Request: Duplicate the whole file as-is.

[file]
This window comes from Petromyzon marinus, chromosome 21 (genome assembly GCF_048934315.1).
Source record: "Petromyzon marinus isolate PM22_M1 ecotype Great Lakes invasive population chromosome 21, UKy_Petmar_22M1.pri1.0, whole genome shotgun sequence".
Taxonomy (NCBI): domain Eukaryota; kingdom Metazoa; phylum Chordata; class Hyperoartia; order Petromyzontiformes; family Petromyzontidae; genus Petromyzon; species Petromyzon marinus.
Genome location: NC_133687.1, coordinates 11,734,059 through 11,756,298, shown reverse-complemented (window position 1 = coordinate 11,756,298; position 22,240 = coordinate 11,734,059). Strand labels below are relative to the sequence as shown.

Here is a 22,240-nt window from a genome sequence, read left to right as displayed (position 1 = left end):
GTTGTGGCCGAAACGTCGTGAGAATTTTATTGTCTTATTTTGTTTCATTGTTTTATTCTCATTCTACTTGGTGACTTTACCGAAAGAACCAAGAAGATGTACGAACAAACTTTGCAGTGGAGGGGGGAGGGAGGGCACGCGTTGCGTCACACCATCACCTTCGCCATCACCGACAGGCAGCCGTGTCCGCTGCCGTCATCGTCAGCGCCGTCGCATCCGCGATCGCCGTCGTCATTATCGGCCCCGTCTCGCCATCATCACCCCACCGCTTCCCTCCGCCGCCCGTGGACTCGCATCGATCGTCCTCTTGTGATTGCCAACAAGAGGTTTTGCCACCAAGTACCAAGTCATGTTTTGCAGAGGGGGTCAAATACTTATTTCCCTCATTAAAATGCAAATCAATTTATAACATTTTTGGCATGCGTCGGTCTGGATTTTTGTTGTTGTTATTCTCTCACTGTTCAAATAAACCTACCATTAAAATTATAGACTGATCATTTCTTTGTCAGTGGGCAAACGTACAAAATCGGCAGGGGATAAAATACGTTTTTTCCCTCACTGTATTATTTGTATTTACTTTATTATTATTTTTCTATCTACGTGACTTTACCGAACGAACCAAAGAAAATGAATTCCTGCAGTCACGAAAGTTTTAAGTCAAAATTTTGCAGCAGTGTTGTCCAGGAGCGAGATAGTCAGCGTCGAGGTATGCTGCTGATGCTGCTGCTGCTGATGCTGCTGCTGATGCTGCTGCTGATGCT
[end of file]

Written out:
This window comes from Petromyzon marinus, chromosome 21 (genome assembly GCF_048934315.1).
Source record: "Petromyzon marinus isolate PM22_M1 ecotype Great Lakes invasive population chromosome 21, UKy_Petmar_22M1.pri1.0, whole genome shotgun sequence".
Taxonomy (NCBI): domain Eukaryota; kingdom Metazoa; phylum Chordata; class Hyperoartia; order Petromyzontiformes; family Petromyzontidae; genus Petromyzon; species Petromyzon marinus.
Genome location: NC_133687.1, coordinates 11,734,059 through 11,756,298, shown reverse-complemented (window position 1 = coordinate 11,756,298; position 22,240 = coordinate 11,734,059). Strand labels below are relative to the sequence as shown.

Here is a 22,240-nt window from a genome sequence, read left to right as displayed (position 1 = left end):
GTTGTGGCCGAAACGTCGTGAGAATTTTATTGTCTTATTTTGTTTCATTGTTTTATTCTCATTCTACTTGGTGACTTTACCGAAAGAACCAAGAAGATGTACGAACAAACTTTGCAGTGGAGGGGGGAGGGAGGGCACGCGTTGCGTCACACCATCACCTTCGCCATCACCGACAGGCAGCCGTGTCCGCTGCCGTCATCGTCAGCGCCGTCGCATCCGCGATCGCCGTCGTCATTATCGGCCCCGTCTCGCCATCATCACCCCACCGCTTCCCTCCGCCGCCCGTGGACTCGCATCGATCGTCCTCTTGTGATTGCCAACAAGAGGTTTTGCCACCAAGTACCAAGTCATGTTTTGCAGAGGGGGTCAAATACTTATTTCCCTCATTAAAATGCAAATCAATTTATAACATTTTTGGCATGCGTCGGTCTGGATTTTTGTTGTTGTTATTCTCTCACTGTTCAAATAAACCTACCATTAAAATTATAGACTGATCATTTCTTTGTCAGTGGGCAAACGTACAAAATCGGCAGGGGATAAAATACGTTTTTTCCCTCACTGTATTATTTGTATTTACTTTATTATTATTTTTCTATCTACGTGACTTTACCGAACGAACCAAAGAAAATGAATTCCTGCAGTCACGAAAGTTTTAAGTCAAAATTTTGCAGCAGTGTTGTCCAGGAGCGAGATAGTCAGCGTCGAGGTATGCTGCTGATGCTGCTGCTGCTGATGCTGCTGCTGATGCTGCTGCTGATGCT